Sunday, September 16, 2012

Noah, absolute truth, and 21st century Pharisees

Sunday afternoon rides home from church are often my favorite. (Sunday mornings after a frazzled start, not always as pleasant.) Sometimes Bubby talks about his lessons, songs, friends.  Other times The Hubs and I discuss the sermon or the conversation in our Common Ground class.  Today our conversation evolved from the sermon topic to thoughts about truth (absolute and relative) and Pharisees.

Our young adult pastor spoke on Noah today, and I learned something new.  It took Noah 120 years to build the ark. So the other people on earth had 120 years to decide to join Noah under God's grace and protection in the ark.  But they did not make that choice. I think I always assumed God had judged Noah's contemporaries pretty quickly, and I had struggled with the judgment vs. grace aspect of God. This gave me a glimpse at a different facet of God.  I appreciated that our pastor gave me the whole picture of the Noah account - the grace and the judgment of God, as well as the story of Noah's faith.

That discussion led The Hubs and me to converse about how to tell people truth (whether that be about religion or money or politics or anything even lighter than that).  I came to the conclusion that we are supposed to tell all people truth, but people who have the Holy Spirit are to be held to a higher standard because without Him a person cannot really know truth.  We live in an era of relative truth, and I think that is mostly because so many people are living without the Author of Truth in their lives.  How can one believe there is absolute truth about anything if they do not understand The Truth?  I think any truth anyone finds apart from God (and it is possible because all truth is God's truth) is by luck or His grace or some combo.

We then started talking about accountability.  If a non-believer does something that is hurtful, destructive, or just ill-informed, yes we need to say something because love does confront. However, we should not be surprised (or even really offended) if they do not see things our way or change.  But what about the believers, those who have the Holy Spirit in them but reject truth and reject accountability?  What about the believers who just want a kumbaya warm fuzzy feeling all of the time, especially when advocating those feelings makes life easier for them or serves them in some way?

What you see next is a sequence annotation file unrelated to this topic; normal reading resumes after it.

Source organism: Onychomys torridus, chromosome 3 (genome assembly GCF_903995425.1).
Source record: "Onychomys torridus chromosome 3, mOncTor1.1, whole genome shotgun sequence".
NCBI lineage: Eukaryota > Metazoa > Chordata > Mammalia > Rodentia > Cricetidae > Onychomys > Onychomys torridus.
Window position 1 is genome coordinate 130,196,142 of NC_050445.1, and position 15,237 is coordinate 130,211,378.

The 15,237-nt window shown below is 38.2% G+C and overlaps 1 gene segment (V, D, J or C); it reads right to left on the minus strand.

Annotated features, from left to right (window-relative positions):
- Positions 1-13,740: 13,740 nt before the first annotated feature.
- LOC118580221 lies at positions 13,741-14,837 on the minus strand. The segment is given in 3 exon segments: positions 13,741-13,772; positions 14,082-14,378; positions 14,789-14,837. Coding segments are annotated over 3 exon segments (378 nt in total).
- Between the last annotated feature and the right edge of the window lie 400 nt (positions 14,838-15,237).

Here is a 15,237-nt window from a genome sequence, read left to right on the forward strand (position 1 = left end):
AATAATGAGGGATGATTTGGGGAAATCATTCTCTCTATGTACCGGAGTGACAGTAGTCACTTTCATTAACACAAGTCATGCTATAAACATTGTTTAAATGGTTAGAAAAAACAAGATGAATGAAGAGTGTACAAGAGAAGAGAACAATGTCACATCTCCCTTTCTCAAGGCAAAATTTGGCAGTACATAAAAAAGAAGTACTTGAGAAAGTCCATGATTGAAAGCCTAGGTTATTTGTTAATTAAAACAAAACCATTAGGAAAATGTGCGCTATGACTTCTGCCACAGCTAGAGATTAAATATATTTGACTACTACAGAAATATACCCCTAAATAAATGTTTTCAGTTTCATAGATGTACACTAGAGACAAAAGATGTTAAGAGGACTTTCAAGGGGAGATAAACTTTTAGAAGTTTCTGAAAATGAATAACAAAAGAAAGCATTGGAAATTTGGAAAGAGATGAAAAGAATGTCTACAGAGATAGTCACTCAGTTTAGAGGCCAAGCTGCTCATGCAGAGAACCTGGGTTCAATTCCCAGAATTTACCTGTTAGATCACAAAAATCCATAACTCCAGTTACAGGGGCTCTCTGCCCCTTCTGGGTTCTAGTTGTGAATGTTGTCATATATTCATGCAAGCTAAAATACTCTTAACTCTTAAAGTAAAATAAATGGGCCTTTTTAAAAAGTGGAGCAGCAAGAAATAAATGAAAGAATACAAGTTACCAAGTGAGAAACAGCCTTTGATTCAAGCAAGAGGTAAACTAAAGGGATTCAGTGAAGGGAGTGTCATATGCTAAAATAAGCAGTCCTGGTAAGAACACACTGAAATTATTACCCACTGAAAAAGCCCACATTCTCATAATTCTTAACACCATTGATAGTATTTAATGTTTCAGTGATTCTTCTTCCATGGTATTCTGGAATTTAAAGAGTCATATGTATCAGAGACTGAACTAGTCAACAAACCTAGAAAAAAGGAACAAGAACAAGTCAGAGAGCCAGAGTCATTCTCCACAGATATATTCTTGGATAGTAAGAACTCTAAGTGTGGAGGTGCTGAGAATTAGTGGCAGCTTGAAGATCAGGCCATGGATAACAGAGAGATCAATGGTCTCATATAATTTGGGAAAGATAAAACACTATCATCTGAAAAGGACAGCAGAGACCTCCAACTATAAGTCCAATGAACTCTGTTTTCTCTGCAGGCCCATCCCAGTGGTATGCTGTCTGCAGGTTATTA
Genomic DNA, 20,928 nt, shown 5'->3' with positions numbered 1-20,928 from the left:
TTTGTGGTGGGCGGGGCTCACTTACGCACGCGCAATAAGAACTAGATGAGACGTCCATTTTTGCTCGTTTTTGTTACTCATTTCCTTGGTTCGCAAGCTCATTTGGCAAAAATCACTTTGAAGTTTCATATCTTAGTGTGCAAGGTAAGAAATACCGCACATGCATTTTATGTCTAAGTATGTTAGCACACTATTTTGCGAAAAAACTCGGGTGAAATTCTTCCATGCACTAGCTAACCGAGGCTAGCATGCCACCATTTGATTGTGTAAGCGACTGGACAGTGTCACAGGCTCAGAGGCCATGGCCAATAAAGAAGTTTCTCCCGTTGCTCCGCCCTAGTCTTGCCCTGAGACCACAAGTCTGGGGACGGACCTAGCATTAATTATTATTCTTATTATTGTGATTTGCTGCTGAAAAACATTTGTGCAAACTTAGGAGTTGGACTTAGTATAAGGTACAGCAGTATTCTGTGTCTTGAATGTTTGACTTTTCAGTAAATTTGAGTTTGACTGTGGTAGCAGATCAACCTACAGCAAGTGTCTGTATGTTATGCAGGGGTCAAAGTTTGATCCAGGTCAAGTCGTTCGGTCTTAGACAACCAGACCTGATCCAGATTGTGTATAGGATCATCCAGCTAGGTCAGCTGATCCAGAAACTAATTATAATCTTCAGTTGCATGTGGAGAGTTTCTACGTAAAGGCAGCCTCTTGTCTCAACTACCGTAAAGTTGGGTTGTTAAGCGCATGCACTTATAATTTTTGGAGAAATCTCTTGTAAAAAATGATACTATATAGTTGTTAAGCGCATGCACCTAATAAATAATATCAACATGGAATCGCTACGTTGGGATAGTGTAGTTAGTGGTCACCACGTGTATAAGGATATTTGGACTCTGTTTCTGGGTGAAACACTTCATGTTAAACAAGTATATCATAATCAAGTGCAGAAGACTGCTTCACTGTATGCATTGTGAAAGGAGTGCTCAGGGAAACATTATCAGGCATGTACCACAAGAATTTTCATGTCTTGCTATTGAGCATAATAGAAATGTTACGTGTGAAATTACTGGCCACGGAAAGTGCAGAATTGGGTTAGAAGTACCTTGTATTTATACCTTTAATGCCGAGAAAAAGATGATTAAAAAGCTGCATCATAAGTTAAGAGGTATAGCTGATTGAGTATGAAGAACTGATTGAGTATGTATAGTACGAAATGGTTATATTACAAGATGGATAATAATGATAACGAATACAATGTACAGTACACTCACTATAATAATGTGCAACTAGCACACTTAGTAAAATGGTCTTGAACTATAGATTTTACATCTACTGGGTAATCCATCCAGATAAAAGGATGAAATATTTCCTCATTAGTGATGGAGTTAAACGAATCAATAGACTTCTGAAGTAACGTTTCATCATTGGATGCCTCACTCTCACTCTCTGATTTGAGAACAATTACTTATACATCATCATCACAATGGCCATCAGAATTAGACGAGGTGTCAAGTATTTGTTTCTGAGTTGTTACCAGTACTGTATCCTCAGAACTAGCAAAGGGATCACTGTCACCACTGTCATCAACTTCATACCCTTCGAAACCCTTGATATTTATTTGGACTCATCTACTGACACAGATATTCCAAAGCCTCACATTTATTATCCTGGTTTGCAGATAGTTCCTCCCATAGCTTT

I believe we are called to confront them in love, and sometimes love is tough. Sometimes love does not tell you the things you want to hear, but instead it tells you the things you need to hear.  As we listen to the Holy Spirit, we are able to discern how He wants us to handle our brothers and sisters. And sometimes the Church does not understand why it can't be all warm and fuzzy all of the time. Jesus was gentle with truth seekers (think woman at the well, centurion, etc) , but He was pretty harsh with truth distorters (Pharisees). Sometimes truth tellers are quickly mislabeled  hypocrites and Pharisees.


Pharisees in Jesus' day were religious leaders who distorted the Law for their own glory - for power, for prestige, for what they thought would gain them brownie points with God. They took things that were true and good, and twisted it for legalistic purposes. Today we always use the term legalistic and Pharisee interchangeably.  However, I think today our Pharisees are not usually legalistic.  I think a 21st century Pharisee distorts God's word for his/her own glory - by watering it down - by picking and choosing what makes it pleasant for others to hear rather than preaching the whole Truth.

The first century Pharisee manipulated God's Word and created hindrances for people trying to find Him.  Today's Pharisee manipulates God's Word and creates an atmosphere in which people needing a relationship with God are told they can do what they want without consequences. Both are destructive to the delivery of the Gospel.

As a Christian wrestling with the ideas of truth, grace, sin, love, and justice, I am keeping this in mind:
  • We are to be loving and helpful to truth seekers - to those who still need to accept Jesus as the Way, the truth, the life.
  • We are to be loving yet persistent to truth distorters (which can mean tough love and accountablity). Jesus didn't ignore the religious leaders of His day when they manipulated the Word of God.
  • And ultimately, we are to BE loving truth tellers.

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